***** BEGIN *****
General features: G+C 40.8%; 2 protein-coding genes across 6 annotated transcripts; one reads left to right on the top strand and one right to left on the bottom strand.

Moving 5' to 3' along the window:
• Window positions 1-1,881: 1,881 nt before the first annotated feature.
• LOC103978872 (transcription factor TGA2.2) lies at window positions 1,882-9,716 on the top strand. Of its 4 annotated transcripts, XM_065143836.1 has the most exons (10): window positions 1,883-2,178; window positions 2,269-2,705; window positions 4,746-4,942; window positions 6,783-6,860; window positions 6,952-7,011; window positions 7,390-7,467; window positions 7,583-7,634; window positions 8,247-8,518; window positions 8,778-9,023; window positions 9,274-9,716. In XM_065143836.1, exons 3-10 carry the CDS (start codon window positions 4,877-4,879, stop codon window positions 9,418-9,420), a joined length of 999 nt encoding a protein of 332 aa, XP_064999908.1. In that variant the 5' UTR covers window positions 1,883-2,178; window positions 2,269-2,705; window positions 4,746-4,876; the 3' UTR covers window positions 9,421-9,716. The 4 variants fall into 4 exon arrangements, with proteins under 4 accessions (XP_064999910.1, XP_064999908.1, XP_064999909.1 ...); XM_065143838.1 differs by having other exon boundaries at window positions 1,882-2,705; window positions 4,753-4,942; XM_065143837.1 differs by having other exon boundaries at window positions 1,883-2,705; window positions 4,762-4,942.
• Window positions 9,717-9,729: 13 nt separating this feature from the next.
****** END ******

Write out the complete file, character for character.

General features: G+C 40.8%; 2 protein-coding genes across 6 annotated transcripts; one reads left to right on the top strand and one right to left on the bottom strand.

Moving 5' to 3' along the window:
• Window positions 1-1,881: 1,881 nt before the first annotated feature.
• LOC103978872 (transcription factor TGA2.2) lies at window positions 1,882-9,716 on the top strand. Of its 4 annotated transcripts, XM_065143836.1 has the most exons (10): window positions 1,883-2,178; window positions 2,269-2,705; window positions 4,746-4,942; window positions 6,783-6,860; window positions 6,952-7,011; window positions 7,390-7,467; window positions 7,583-7,634; window positions 8,247-8,518; window positions 8,778-9,023; window positions 9,274-9,716. In XM_065143836.1, exons 3-10 carry the CDS (start codon window positions 4,877-4,879, stop codon window positions 9,418-9,420), a joined length of 999 nt encoding a protein of 332 aa, XP_064999908.1. In that variant the 5' UTR covers window positions 1,883-2,178; window positions 2,269-2,705; window positions 4,746-4,876; the 3' UTR covers window positions 9,421-9,716. The 4 variants fall into 4 exon arrangements, with proteins under 4 accessions (XP_064999910.1, XP_064999908.1, XP_064999909.1 ...); XM_065143838.1 differs by having other exon boundaries at window positions 1,882-2,705; window positions 4,753-4,942; XM_065143837.1 differs by having other exon boundaries at window positions 1,883-2,705; window positions 4,762-4,942.
• Window positions 9,717-9,729: 13 nt separating this feature from the next.